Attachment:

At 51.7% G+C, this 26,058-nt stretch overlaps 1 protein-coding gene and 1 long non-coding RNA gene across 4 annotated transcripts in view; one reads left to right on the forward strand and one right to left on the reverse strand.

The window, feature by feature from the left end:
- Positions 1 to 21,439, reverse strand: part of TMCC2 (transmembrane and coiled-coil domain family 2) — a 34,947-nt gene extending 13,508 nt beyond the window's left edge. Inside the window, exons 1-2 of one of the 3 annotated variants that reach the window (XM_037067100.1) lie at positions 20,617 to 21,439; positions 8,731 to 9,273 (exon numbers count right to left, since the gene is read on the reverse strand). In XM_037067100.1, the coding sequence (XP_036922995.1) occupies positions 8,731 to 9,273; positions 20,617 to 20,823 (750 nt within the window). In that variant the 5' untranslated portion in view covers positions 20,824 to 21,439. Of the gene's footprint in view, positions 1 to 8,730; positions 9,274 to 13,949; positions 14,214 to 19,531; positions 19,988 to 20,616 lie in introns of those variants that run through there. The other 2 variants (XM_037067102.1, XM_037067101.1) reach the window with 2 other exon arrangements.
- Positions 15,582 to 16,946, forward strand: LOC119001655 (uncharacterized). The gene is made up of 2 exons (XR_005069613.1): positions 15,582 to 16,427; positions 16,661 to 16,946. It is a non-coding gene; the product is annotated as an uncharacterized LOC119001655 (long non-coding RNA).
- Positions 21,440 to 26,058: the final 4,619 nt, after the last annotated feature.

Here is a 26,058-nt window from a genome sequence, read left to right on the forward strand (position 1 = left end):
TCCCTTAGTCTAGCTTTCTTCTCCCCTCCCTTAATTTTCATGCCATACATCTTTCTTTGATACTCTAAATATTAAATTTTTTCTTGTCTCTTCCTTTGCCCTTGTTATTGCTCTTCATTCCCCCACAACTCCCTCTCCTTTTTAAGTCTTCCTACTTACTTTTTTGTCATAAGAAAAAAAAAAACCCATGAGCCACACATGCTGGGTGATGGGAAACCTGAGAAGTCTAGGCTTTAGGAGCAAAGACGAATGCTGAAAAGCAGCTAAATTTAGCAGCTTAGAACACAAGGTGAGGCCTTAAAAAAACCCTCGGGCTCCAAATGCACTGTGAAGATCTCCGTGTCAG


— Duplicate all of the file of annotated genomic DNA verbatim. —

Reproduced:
At 51.7% G+C, this 26,058-nt stretch overlaps 1 protein-coding gene and 1 long non-coding RNA gene across 4 annotated transcripts in view; one reads left to right on the forward strand and one right to left on the reverse strand.

The window, feature by feature from the left end:
- Positions 1 to 21,439, reverse strand: part of TMCC2 (transmembrane and coiled-coil domain family 2) — a 34,947-nt gene extending 13,508 nt beyond the window's left edge. Inside the window, exons 1-2 of one of the 3 annotated variants that reach the window (XM_037067100.1) lie at positions 20,617 to 21,439; positions 8,731 to 9,273 (exon numbers count right to left, since the gene is read on the reverse strand). In XM_037067100.1, the coding sequence (XP_036922995.1) occupies positions 8,731 to 9,273; positions 20,617 to 20,823 (750 nt within the window). In that variant the 5' untranslated portion in view covers positions 20,824 to 21,439. Of the gene's footprint in view, positions 1 to 8,730; positions 9,274 to 13,949; positions 14,214 to 19,531; positions 19,988 to 20,616 lie in introns of those variants that run through there. The other 2 variants (XM_037067102.1, XM_037067101.1) reach the window with 2 other exon arrangements.
- Positions 15,582 to 16,946, forward strand: LOC119001655 (uncharacterized). The gene is made up of 2 exons (XR_005069613.1): positions 15,582 to 16,427; positions 16,661 to 16,946. It is a non-coding gene; the product is annotated as an uncharacterized LOC119001655 (long non-coding RNA).
- Positions 21,440 to 26,058: the final 4,619 nt, after the last annotated feature.

Here is a 26,058-nt window from a genome sequence, read left to right on the forward strand (position 1 = left end):
TCCCTTAGTCTAGCTTTCTTCTCCCCTCCCTTAATTTTCATGCCATACATCTTTCTTTGATACTCTAAATATTAAATTTTTTCTTGTCTCTTCCTTTGCCCTTGTTATTGCTCTTCATTCCCCCACAACTCCCTCTCCTTTTTAAGTCTTCCTACTTACTTTTTTGTCATAAGAAAAAAAAAAACCCATGAGCCACACATGCTGGGTGATGGGAAACCTGAGAAGTCTAGGCTTTAGGAGCAAAGACGAATGCTGAAAAGCAGCTAAATTTAGCAGCTTAGAACACAAGGTGAGGCCTTAAAAAAACCCTCGGGCTCCAAATGCACTGTGAAGATCTCCGTGTCAG